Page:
Published in the January-February 2013 NewsNotes
Last summer, the Leadership Conference of Women Religious (LCWR), in conjunction with the SHARE Foundation, issued an invitation to religious women and all faith-based groups to participate in a delegation to El Salvador from November 29 to December 6. The theme of the delegation was honoring religious women who have dedicated their lives to peace and justice in El Salvador and throughout the world. The time of the delegation coincided with the 32nd anniversary of the martyrdom of Ita Ford, Maura Clarke, Dorothy Kazel and Jean Donovan, plus that of Carol Piette, who drowned in a rescue mission just prior to the deaths of Ita, Maura, Jean and Dorothy. The SHARE Foundation aptly facilitated every aspect of the delegation’s preparation for the trip and actual experience while in El Salvador. The five Maryknoll sisters currently assigned in El Salvador and Sr. Ann Braudis, MM, with the Maryknoll Office for Global Concerns, participated in the delegation. The following is Sr. Ann’s reflection on some of the profoundly moving moments that made up the days and nights of the experience, which had about it the aura of a life-changing retreat.
The delegation was a time to: honor religious women; learn more about the SHARE Foundation; recognize those who gave their lives; and reflect on the aftermath of the war years.
Honoring religious women: In the current period when U.S. American religious women have found themselves cast under a harsh and scrutinizing light, the motion to pay tribute to what they and their lay companions have given their lives to, resonates forcefully in the hearts of many people. This is captured in the following words adapted from the writings of the SHARE Foundation:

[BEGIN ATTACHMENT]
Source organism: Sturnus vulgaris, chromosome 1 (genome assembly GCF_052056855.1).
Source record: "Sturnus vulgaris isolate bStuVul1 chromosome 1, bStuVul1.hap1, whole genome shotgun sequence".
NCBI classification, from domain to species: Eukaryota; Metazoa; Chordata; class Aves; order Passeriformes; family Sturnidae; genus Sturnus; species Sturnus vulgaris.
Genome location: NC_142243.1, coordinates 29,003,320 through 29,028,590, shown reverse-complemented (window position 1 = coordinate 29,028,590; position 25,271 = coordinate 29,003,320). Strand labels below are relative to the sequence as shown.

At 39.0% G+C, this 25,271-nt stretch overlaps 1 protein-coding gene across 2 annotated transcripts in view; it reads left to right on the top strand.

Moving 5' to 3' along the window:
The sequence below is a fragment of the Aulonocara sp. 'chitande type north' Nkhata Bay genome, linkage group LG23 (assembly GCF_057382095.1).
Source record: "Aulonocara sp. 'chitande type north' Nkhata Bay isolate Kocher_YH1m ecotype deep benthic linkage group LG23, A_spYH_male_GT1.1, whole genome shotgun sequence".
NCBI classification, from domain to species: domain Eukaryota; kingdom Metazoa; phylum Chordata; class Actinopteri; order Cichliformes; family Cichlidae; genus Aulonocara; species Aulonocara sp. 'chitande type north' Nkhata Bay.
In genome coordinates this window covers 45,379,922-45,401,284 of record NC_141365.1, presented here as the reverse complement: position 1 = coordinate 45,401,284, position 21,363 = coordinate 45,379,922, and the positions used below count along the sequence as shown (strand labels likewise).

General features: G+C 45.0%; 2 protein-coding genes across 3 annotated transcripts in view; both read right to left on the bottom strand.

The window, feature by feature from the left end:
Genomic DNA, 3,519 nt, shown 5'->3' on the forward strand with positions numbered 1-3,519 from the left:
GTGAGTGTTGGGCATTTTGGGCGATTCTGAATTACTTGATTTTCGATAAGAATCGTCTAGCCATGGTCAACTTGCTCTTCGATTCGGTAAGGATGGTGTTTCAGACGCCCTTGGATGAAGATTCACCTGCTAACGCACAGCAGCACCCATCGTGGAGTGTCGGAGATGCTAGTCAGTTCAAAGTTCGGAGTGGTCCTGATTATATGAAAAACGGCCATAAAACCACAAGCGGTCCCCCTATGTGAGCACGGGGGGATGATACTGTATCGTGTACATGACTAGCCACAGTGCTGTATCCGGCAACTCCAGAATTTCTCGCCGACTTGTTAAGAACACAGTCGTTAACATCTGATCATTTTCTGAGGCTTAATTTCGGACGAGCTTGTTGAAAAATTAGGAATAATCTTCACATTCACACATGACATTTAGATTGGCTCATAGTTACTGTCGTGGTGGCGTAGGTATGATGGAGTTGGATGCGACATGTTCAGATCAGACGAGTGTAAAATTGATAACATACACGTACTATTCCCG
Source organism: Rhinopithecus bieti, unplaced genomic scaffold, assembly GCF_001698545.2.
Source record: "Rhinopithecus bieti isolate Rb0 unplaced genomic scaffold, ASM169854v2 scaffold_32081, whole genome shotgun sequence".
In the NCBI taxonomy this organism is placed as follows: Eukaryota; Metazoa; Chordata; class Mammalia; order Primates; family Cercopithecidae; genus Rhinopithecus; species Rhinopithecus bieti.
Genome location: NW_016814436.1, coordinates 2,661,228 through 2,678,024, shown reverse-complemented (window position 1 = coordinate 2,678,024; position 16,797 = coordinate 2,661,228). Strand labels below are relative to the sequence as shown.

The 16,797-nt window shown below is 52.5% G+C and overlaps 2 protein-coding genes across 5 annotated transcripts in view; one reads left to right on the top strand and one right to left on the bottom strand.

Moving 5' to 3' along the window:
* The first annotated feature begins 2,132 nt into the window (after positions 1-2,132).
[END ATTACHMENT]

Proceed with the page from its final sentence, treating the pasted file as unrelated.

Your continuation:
For more than three decades, women religious and lay women have accompanied the people of El Salvador. Women religious responded to the cry for help during and after the war, traveling to El Salvador and working side by side with communities at highest risk. They gave sanctuary to Salvadoran refugees in the U.S., fought for fair immigration policies, and pressured the U.S. government to cease military aid in order to end the war. Religious congregations provided material aid for the reconstruction of El Salvador in the aftermath of the war and countless natural disasters and continue to support women’s projects around the country. Theirs has been a labor of love infused with the spirit of our sister martyrs - a spirit of justice, compassion, and a willingness to speak truth to power.